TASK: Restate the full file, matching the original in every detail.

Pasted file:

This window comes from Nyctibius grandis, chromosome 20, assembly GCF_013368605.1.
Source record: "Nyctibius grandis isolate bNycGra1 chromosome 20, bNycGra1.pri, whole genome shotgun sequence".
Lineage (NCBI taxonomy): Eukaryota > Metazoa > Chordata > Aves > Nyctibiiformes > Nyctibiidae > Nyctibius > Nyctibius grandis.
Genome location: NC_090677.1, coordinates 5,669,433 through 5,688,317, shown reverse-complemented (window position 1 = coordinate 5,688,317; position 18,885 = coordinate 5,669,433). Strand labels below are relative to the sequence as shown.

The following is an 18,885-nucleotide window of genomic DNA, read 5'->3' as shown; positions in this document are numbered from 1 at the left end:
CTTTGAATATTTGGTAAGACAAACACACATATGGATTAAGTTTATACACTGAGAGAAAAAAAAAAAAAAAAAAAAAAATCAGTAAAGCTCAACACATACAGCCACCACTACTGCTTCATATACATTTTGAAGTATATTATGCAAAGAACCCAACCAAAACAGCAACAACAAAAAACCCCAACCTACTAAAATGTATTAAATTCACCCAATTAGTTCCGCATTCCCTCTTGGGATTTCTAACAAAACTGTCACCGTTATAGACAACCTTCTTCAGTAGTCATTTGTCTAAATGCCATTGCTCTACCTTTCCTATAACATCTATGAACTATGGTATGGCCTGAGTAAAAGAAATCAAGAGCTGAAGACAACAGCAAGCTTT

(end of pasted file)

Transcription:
This window comes from Nyctibius grandis, chromosome 20, assembly GCF_013368605.1.
Source record: "Nyctibius grandis isolate bNycGra1 chromosome 20, bNycGra1.pri, whole genome shotgun sequence".
Lineage (NCBI taxonomy): Eukaryota > Metazoa > Chordata > Aves > Nyctibiiformes > Nyctibiidae > Nyctibius > Nyctibius grandis.
Genome location: NC_090677.1, coordinates 5,669,433 through 5,688,317, shown reverse-complemented (window position 1 = coordinate 5,688,317; position 18,885 = coordinate 5,669,433). Strand labels below are relative to the sequence as shown.

The following is an 18,885-nucleotide window of genomic DNA, read 5'->3' as shown; positions in this document are numbered from 1 at the left end:
CTTTGAATATTTGGTAAGACAAACACACATATGGATTAAGTTTATACACTGAGAGAAAAAAAAAAAAAAAAAAAAAAATCAGTAAAGCTCAACACATACAGCCACCACTACTGCTTCATATACATTTTGAAGTATATTATGCAAAGAACCCAACCAAAACAGCAACAACAAAAAACCCCAACCTACTAAAATGTATTAAATTCACCCAATTAGTTCCGCATTCCCTCTTGGGATTTCTAACAAAACTGTCACCGTTATAGACAACCTTCTTCAGTAGTCATTTGTCTAAATGCCATTGCTCTACCTTTCCTATAACATCTATGAACTATGGTATGGCCTGAGTAAAAGAAATCAAGAGCTGAAGACAACAGCAAGCTTT